Millenial Mindset: We Need to Take Rape Allegations Seriously
2014 is coming to a close, and there’s no doubt we’ve made great strides this year. But, tell me: how can a nation so technologically advanced and so progressive when it still treats its victims of sexual assault and rape as if we were in the dark ages? Does the ethical treatment of human beings only matter if they’re white and male? Because that seems to be the subtext to every single allegation or trial in which victims are told they are complicit in their own assault. The men or women who committed these horrible crimes are treated with more respect.
“And at the same time, you’re telling me you’re in rehab, you’re still very fragile, he offered you wine, that was a no-no in your view, but now he offers you a pill, and you still trust him?”
Including this image from Dickinson’s modeling career has a strong underlying message. She is wearing heavy makeup, she is sexualized, she is submissive. This image undermines Dickinson’s story and makes her seem less credible. This is what we do to victims that come forward. During coverage of the Steubenville rape case, CNN’s Poppy Harlow remarks:
“These two young men—who had such promising futures, star football players, very good students—literally watched as they believed their life fell apart.”
No, this quote does not describe the victim of this heinous crime, but her convicted rapists who took advantage of an intoxicated 16-year-old girl. They undressed her, penetrated her with their fingers, transported her body, and took pictures and video of the entire event, sharing them with friends through social media.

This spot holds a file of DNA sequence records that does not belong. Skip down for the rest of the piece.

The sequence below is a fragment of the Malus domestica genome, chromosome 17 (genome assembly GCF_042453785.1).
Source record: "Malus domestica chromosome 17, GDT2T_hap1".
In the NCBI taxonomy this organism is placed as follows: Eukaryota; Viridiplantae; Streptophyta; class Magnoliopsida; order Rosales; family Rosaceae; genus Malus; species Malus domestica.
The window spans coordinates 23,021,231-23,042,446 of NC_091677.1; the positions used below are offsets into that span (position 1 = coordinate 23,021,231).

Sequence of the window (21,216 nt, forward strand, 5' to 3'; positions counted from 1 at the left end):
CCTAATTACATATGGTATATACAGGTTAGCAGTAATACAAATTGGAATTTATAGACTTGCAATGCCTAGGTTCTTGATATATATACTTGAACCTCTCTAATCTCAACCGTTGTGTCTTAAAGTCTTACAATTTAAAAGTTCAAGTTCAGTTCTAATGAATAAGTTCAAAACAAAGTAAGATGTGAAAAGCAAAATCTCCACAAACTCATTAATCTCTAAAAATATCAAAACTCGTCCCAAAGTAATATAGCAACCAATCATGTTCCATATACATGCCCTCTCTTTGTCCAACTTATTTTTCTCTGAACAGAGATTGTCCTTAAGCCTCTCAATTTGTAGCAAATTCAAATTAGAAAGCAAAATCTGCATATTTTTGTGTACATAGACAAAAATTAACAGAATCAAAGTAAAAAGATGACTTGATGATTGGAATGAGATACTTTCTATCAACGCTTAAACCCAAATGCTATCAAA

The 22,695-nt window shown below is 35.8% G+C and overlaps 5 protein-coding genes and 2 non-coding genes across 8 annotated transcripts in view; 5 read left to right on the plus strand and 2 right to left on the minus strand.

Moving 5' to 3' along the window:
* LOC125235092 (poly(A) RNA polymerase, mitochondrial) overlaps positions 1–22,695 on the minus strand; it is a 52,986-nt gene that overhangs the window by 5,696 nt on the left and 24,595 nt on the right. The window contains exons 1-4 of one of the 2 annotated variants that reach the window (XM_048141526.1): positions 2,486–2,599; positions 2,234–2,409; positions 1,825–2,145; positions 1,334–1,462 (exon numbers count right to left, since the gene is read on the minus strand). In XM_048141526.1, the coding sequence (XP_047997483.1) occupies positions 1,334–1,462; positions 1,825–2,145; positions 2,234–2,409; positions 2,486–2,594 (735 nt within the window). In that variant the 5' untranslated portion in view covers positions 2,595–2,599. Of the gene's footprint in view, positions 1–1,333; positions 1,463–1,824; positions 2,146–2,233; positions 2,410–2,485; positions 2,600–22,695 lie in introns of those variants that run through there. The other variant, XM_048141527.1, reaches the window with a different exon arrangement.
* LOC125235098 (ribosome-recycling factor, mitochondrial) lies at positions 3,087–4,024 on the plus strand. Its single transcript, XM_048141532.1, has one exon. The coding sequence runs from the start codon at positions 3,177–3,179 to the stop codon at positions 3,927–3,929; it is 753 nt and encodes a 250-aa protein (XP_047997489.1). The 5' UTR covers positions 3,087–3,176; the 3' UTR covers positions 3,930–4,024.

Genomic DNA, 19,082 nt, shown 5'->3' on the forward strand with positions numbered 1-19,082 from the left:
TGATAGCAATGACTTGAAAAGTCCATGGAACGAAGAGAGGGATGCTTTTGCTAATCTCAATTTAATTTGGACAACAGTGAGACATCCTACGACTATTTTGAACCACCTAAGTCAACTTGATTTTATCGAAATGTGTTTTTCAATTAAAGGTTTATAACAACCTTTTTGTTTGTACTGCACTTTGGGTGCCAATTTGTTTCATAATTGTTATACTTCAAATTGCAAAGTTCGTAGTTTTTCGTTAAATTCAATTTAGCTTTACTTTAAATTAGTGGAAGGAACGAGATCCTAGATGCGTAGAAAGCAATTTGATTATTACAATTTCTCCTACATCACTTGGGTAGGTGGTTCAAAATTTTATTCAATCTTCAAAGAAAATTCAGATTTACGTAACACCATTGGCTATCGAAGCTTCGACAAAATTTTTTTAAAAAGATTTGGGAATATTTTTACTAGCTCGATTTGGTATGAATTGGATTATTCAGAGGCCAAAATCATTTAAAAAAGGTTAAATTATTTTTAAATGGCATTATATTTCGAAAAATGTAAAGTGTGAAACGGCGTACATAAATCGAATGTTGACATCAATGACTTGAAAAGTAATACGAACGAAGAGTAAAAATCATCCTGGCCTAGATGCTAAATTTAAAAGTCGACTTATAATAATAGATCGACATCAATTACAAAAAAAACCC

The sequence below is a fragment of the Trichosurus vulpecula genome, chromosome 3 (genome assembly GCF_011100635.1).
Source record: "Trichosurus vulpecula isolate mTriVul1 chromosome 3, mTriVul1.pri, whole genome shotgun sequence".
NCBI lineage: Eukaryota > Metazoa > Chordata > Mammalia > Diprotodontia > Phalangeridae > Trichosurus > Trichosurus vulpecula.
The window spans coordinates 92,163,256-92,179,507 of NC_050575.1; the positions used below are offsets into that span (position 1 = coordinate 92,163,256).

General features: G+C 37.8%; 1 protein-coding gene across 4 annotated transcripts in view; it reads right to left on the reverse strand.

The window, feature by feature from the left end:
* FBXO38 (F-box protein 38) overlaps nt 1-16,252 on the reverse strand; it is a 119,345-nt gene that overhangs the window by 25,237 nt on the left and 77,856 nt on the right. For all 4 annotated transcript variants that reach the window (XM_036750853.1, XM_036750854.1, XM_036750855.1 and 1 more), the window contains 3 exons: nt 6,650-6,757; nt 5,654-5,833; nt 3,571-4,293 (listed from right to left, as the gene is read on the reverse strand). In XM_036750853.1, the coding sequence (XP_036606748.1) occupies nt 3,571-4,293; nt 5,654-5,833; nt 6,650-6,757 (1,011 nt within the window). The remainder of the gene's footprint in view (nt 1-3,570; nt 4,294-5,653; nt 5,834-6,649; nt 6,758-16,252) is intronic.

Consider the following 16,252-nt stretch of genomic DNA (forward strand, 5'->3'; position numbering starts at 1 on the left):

Recently, celebrities like Lady Gaga, Shia LeBeouf, and Kesha have all spoken openly about being sexually assaulted. These are admissions that should not be taken lightly, considering what a horrible track record the court system and American media has with past victims. Although the allegations surrounding Bill Cosby are horrible, it seems that these brave women have inspired others to speak more openly about their own traumatic experiences. The seedy underbelly of Hollywood has been exposed. We would be wise not to forget anytime soon that people are not always what they seem. “America’s Dad” is anything but. People mistakenly assume that someone like Cosby could never be capable of such horrible crimes because of the wholesome persona he’s cultivated throughout the years. However, it’s never been more clear that we need to reassess our perceptions of rapist and rape victims. Rape is not singular for one race, gender, age group, or any other demographic, and the victims are just as diverse.
The treatment of male rape victims is particularly astounding. LeBeouf’s assault only proves that we need to redefine the parameters of what constitutes rape. Shia describes his experience in an interview with Dazed’s Aimee Cliff: